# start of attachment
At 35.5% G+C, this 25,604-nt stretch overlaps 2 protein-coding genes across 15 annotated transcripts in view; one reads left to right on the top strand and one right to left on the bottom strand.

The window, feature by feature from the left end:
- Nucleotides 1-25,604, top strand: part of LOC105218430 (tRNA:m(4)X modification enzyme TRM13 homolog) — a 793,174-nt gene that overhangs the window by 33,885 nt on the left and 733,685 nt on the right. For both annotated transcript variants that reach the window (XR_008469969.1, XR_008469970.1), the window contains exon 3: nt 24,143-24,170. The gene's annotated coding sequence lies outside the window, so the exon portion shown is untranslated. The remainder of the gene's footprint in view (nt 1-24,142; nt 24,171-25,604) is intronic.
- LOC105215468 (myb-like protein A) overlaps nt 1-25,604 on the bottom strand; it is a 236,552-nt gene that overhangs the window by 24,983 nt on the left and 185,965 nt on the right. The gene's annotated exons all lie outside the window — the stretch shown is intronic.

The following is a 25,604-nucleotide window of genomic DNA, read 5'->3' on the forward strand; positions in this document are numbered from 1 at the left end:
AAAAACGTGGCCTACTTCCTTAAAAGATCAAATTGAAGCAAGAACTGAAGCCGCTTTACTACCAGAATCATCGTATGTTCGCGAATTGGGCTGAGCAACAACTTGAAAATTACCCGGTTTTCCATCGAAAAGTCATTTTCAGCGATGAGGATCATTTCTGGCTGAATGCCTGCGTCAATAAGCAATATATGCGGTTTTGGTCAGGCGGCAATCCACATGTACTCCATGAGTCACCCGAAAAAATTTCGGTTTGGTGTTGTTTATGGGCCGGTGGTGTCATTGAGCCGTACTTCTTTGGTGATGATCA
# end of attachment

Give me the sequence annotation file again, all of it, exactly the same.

At 35.5% G+C, this 25,604-nt stretch overlaps 2 protein-coding genes across 15 annotated transcripts in view; one reads left to right on the top strand and one right to left on the bottom strand.

The window, feature by feature from the left end:
- Nucleotides 1-25,604, top strand: part of LOC105218430 (tRNA:m(4)X modification enzyme TRM13 homolog) — a 793,174-nt gene that overhangs the window by 33,885 nt on the left and 733,685 nt on the right. For both annotated transcript variants that reach the window (XR_008469969.1, XR_008469970.1), the window contains exon 3: nt 24,143-24,170. The gene's annotated coding sequence lies outside the window, so the exon portion shown is untranslated. The remainder of the gene's footprint in view (nt 1-24,142; nt 24,171-25,604) is intronic.
- LOC105215468 (myb-like protein A) overlaps nt 1-25,604 on the bottom strand; it is a 236,552-nt gene that overhangs the window by 24,983 nt on the left and 185,965 nt on the right. The gene's annotated exons all lie outside the window — the stretch shown is intronic.

The following is a 25,604-nucleotide window of genomic DNA, read 5'->3' on the forward strand; positions in this document are numbered from 1 at the left end:
AAAAACGTGGCCTACTTCCTTAAAAGATCAAATTGAAGCAAGAACTGAAGCCGCTTTACTACCAGAATCATCGTATGTTCGCGAATTGGGCTGAGCAACAACTTGAAAATTACCCGGTTTTCCATCGAAAAGTCATTTTCAGCGATGAGGATCATTTCTGGCTGAATGCCTGCGTCAATAAGCAATATATGCGGTTTTGGTCAGGCGGCAATCCACATGTACTCCATGAGTCACCCGAAAAAATTTCGGTTTGGTGTTGTTTATGGGCCGGTGGTGTCATTGAGCCGTACTTCTTTGGTGATGATCA